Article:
Is Manjaro Xfce only meant as a starting point?

LFS. There's a hint floating around for integrating pacman into an LFS install.

Another good learning experience might be to switch your apps up...use terminal apps instead of GUI apps. Switch your text editor.

Added bonus: spend a day on the console...don't even start X.

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I can share

  • Demystifying Internet of Things Security
  • The Privacy Engineer's Manifesto
  • The InfoSec Handbook

But my advice for a direction could be to try yourself as a project manager, SCRUM master or similar. You seem to have some charisma, social skills diverse life experience. And a a good basic understanding of IT.

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Although I have a 150 IQ and very much interest in my "new" computer hobby, hanging out with security professionals has taught me that 44 years may be a bit too old to start seriously begin learning security. Networking is my only weak subject on the A+ 901, and I don't find it very interesting. Here are the results of my 1st practice test, taken back in February. YES FEBRUARY. I need to get my butt in gear...
image

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WTF why put yourself down many on this forum are much older than you i was older than you when win 3.1 was released, as were many others before Linux was 1st released

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My most sincere apologies, Sir. That's actually a surprise to me. I picture having to compete with 20 year old kids that have been coding since age 5. Maybe that's not the case, but that's how I've always pictured it.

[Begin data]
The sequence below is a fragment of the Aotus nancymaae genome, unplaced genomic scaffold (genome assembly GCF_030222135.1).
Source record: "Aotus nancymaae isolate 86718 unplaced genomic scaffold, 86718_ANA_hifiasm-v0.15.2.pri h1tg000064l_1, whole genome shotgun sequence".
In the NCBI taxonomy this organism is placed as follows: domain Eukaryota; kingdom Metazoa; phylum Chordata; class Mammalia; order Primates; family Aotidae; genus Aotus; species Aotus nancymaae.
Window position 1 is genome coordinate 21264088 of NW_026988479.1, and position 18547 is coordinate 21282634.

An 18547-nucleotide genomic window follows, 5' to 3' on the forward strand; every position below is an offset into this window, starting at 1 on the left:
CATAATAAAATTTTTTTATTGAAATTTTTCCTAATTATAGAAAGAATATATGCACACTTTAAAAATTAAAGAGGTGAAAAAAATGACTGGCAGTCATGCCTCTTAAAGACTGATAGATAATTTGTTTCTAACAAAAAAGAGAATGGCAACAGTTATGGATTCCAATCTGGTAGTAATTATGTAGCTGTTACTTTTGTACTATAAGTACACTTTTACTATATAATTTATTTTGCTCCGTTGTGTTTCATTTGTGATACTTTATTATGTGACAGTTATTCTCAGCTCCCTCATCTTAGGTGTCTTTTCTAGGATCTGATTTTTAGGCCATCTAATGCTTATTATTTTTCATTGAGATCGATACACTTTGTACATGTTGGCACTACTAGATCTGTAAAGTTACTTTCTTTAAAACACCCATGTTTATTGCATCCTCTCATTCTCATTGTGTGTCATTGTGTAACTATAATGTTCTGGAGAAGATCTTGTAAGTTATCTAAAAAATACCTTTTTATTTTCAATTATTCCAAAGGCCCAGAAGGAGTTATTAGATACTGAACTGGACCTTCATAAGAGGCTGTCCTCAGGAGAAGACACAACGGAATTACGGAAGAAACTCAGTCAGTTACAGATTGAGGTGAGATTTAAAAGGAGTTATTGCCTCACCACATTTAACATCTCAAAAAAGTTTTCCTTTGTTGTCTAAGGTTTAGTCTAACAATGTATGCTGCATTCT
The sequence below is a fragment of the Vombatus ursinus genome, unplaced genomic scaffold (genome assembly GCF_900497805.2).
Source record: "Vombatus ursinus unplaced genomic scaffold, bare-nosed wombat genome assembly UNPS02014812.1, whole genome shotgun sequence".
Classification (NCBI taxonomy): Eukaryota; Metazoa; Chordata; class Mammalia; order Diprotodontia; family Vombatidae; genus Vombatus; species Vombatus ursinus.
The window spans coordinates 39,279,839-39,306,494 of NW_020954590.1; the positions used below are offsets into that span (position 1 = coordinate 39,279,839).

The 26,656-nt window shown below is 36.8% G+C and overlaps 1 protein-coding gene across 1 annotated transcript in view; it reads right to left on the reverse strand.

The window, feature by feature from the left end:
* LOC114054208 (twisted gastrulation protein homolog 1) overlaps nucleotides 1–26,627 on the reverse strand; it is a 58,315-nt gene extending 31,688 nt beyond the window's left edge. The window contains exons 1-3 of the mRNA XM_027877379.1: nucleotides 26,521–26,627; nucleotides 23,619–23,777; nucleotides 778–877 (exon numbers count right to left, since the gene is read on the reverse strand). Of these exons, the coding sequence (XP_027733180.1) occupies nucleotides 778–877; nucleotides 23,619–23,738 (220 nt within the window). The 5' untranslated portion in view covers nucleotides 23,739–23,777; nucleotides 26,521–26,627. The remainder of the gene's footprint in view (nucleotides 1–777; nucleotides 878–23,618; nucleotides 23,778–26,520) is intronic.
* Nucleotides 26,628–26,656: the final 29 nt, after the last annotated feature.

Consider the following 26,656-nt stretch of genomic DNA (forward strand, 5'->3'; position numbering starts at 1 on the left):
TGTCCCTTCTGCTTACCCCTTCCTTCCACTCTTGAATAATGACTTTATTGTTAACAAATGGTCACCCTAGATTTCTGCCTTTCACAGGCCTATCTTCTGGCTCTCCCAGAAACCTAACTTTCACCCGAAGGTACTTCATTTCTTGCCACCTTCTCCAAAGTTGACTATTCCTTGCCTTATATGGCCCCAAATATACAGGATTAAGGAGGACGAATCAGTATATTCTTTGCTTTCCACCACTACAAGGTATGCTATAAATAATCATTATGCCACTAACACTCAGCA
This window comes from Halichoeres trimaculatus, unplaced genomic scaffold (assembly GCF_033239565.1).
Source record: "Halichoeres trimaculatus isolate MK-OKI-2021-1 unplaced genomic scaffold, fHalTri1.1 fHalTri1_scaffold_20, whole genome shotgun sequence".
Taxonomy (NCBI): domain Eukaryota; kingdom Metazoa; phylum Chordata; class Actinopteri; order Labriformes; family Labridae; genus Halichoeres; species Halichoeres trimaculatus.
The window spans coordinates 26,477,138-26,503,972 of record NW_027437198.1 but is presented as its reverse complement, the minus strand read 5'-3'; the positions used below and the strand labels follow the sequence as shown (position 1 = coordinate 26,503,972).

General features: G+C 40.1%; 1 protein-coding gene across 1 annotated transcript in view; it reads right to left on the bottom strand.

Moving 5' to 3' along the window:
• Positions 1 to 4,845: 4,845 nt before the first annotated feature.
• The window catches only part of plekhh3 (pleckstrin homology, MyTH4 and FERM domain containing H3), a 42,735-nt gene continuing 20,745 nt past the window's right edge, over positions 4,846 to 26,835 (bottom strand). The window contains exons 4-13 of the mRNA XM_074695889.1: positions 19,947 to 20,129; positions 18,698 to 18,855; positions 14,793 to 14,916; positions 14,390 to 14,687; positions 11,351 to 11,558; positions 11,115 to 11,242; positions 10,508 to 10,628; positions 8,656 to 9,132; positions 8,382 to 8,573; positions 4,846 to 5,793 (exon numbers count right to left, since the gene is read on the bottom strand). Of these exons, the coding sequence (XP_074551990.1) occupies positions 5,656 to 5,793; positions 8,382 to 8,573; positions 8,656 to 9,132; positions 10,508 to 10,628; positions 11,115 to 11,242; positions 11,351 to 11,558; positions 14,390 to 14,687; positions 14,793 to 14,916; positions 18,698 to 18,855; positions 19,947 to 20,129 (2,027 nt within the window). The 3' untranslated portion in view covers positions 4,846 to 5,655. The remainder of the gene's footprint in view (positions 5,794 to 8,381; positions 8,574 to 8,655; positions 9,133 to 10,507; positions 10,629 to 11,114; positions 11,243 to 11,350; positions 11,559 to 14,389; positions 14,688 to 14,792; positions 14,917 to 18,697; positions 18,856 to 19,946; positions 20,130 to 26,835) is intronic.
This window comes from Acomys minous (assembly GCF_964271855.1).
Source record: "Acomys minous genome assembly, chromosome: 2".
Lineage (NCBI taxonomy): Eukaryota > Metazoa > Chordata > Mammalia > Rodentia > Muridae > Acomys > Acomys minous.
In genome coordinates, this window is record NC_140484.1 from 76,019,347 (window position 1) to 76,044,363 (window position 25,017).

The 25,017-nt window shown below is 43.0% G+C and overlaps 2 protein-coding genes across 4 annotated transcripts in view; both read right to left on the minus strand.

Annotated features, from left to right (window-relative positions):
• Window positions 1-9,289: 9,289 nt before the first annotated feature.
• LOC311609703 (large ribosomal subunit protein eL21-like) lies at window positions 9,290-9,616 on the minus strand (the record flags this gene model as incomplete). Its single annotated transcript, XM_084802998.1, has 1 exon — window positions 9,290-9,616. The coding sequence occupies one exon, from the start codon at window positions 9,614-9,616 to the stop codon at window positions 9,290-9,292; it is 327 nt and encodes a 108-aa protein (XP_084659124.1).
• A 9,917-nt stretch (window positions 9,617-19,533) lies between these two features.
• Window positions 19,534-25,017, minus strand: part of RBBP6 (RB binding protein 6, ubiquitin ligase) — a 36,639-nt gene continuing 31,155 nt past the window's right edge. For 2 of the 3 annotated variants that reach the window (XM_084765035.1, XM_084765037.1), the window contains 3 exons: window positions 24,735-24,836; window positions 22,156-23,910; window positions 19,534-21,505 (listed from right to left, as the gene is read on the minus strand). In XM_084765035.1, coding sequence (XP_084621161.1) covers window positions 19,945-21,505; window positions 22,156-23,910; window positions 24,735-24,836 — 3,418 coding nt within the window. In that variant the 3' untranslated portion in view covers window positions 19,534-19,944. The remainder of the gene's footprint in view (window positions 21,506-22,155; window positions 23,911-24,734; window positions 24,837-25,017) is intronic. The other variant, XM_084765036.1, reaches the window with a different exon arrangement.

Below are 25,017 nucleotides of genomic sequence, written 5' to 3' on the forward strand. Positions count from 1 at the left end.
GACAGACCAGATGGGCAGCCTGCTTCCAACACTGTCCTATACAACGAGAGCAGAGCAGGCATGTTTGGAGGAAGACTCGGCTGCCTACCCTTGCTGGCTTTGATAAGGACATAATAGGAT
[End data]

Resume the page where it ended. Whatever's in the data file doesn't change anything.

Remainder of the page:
As far as work work goes, I really just want to fix computers for college kids that need them badly but can't afford to get them fixed. I can certainly sympathize with their position.

The more suitable it seems to me that you could be a strong project manager. (I mentioned the books because I had recently opened them. And I don't have any English book about project management.)

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They were suggestions from a developer of my favorite operating system. You better believe I will have a look. I didn't mean to sound ungrateful. Quite the opposite. I'm flattered. I just meant to say it's not my forte. And that actually means those books are likely exactly what I need.

And where can I find your musical records?

Great suggestion, I am running it on my Raspberry Pi4 and have been setting up a media server, torrent server, etc. So many possibilities for something sitting on a shelf in a closet.